The Xenia Rural Water District, once saddled with up to $140 million in debt, continues to struggle to make its loan payments, according to a recently released state audit.
''Adverse economic conditions have limited the ability of the district to obtain customers in amounts sufficient to service its long term debt,'' officials wrote in a report released by the office of state Auditor Mary Mosiman.
The auditors wrote that the district, which includes customers in Calhoun, Hamilton and Webster counties, has been able to restructure its debt.
-Messenger photo by Hans Madsen
One of Xenia Rural Water District’s water towers, this one located north of Gowrie, is shown recently.
''However, significant uncertainties remain regarding the district's ability to continue its operations and to satisfy its obligations to its creditors on a timely basis,'' they added.
Andy Nielsen, a deputy state auditor, cast the situation in less gloomy terms during a telephone interview.
''It looks like they're kind of at a turning point where they're turning things around,'' he said.
Nielsen said the district must improve its financial picture by increasing revenue, controlling expenses or some combination of revenue increases and cost controls. He said revenue could be increased through additional sales of water or a rate hike.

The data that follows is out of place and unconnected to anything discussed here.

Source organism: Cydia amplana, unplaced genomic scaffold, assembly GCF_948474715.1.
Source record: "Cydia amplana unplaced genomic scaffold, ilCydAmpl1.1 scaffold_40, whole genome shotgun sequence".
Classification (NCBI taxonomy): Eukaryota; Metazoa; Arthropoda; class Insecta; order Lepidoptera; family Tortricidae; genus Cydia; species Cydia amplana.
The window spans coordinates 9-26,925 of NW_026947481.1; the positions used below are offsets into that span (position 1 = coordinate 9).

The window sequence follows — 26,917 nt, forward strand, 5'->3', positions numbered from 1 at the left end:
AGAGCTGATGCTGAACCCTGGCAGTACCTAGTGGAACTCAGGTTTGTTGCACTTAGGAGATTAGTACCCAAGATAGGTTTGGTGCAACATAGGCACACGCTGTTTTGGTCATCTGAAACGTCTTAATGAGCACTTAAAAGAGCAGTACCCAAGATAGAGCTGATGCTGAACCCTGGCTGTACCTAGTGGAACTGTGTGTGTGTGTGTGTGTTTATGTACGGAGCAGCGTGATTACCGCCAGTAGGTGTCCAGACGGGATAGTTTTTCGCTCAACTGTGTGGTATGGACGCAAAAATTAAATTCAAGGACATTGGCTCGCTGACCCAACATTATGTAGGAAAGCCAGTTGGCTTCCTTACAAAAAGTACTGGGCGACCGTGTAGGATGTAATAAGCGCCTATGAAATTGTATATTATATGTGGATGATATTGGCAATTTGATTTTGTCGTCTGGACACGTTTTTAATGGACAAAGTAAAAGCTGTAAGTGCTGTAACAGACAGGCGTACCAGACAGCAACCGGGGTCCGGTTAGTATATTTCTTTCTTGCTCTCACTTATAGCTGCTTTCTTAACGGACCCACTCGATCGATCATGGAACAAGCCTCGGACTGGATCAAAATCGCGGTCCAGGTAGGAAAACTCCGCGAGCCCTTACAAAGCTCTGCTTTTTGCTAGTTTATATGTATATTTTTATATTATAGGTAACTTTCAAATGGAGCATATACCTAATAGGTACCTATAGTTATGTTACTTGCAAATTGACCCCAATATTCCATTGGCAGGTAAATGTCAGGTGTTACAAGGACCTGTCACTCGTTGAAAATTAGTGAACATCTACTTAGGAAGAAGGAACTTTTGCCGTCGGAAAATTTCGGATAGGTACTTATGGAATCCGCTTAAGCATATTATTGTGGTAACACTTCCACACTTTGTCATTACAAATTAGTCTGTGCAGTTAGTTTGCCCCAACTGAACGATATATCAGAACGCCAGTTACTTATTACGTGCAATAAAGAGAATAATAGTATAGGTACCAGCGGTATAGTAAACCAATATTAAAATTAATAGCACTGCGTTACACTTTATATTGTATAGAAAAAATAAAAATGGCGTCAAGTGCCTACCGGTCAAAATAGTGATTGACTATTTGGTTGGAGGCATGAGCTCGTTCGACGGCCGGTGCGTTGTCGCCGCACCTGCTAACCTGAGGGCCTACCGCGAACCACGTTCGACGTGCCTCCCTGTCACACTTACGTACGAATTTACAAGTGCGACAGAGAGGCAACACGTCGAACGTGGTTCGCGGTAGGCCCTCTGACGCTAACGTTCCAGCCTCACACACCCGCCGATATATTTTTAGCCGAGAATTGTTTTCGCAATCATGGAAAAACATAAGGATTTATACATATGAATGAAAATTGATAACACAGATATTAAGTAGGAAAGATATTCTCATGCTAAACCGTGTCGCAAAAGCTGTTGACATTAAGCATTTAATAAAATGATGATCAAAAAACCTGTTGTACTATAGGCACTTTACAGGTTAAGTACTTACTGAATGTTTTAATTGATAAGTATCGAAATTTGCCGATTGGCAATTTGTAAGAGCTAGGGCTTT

''There's still some uncertainty for customers,'' he said.
Nielsen said he doubts that the water district would shut down simply because if it did the lenders would not get any payments.
A phone call seeking comment from L.D. McMullen, the district's general manager, wasn't returned.
According to the state audit the district had revenues of $12,217,282 during 2012. That was a 36.5 percent decrease from 2011, the auditors wrote.
During 2012, the district had expenses of $14,281,582, according to the audit report. That's a 6.8 percent decrease from 2011.
Last spring, the U.S. Department of Agriculture lowered the interest rates and extended the payment period on $45 million worth of rural development loans for Xenia. That move is expected to save the district $20 million over 40 years.
Another creditor, Assured Guaranty Corp., of New York, N.Y., extended the repayment schedule on $3 million the district owes.
Bank of America forgave most of a $7 million loan to the district, while the Iowa Finance Authority restructured $1.4 million worth of debt.
Nielsen said the district has received some ''pretty good term restructuring from the creditors.''
Xenia Rural Water District, based in Bouton, has about 9,400 customers in 11 counties.